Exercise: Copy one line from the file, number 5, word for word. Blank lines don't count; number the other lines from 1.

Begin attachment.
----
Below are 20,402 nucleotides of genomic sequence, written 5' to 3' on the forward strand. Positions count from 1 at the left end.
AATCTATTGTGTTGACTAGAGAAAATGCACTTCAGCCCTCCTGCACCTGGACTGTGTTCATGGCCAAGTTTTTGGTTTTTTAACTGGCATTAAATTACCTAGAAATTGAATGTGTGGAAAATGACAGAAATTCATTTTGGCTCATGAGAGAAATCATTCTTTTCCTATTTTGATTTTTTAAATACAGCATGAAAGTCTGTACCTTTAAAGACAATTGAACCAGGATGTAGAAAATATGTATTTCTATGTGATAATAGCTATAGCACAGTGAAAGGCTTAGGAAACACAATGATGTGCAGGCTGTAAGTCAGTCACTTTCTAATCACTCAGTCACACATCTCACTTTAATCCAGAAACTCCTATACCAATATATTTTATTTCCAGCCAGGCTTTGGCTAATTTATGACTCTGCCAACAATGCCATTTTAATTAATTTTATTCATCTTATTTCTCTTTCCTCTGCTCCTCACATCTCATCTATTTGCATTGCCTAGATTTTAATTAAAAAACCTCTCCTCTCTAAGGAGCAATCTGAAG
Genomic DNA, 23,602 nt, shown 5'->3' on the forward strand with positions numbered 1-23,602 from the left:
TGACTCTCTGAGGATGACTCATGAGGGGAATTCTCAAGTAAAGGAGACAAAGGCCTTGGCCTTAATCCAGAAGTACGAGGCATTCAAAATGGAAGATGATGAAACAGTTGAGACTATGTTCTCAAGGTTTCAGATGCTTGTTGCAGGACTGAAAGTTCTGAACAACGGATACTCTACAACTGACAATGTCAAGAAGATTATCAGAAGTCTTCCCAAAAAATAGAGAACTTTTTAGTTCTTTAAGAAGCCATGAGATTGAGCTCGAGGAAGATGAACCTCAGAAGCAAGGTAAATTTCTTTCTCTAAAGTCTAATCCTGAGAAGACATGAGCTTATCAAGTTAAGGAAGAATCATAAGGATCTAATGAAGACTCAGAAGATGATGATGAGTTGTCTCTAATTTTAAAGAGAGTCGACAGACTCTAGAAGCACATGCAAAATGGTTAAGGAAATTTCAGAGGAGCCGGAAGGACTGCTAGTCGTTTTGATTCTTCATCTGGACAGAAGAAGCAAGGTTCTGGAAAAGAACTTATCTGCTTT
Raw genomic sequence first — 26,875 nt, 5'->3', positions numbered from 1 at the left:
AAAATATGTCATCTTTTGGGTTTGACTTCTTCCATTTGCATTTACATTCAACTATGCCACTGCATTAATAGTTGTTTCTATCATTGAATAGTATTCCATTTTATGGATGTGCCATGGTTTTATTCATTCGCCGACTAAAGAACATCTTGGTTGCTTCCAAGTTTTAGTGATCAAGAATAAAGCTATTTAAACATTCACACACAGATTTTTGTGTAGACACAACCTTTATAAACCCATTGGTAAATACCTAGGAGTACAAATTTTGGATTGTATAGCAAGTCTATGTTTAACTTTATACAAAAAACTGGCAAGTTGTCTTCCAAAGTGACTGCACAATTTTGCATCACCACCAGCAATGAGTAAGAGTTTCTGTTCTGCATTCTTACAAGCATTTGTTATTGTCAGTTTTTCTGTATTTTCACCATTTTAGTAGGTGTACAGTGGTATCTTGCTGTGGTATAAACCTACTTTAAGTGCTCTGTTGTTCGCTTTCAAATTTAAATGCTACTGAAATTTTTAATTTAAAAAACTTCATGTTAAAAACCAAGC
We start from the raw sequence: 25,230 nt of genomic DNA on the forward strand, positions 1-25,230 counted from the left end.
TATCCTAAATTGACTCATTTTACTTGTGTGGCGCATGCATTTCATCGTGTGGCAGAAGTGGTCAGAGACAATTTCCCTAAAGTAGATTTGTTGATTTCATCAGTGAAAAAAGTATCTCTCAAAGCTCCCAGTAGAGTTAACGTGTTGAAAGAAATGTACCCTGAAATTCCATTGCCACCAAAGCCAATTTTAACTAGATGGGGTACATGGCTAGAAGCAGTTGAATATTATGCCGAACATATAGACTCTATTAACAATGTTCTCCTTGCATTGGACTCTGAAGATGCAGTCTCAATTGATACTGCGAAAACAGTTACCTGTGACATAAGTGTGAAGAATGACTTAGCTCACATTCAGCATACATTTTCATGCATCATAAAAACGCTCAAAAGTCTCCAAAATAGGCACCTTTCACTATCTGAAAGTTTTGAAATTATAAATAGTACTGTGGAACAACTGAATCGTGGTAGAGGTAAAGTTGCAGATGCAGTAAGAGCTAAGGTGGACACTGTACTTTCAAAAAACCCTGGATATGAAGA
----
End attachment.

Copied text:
Raw genomic sequence first — 26,875 nt, 5'->3', positions numbered from 1 at the left: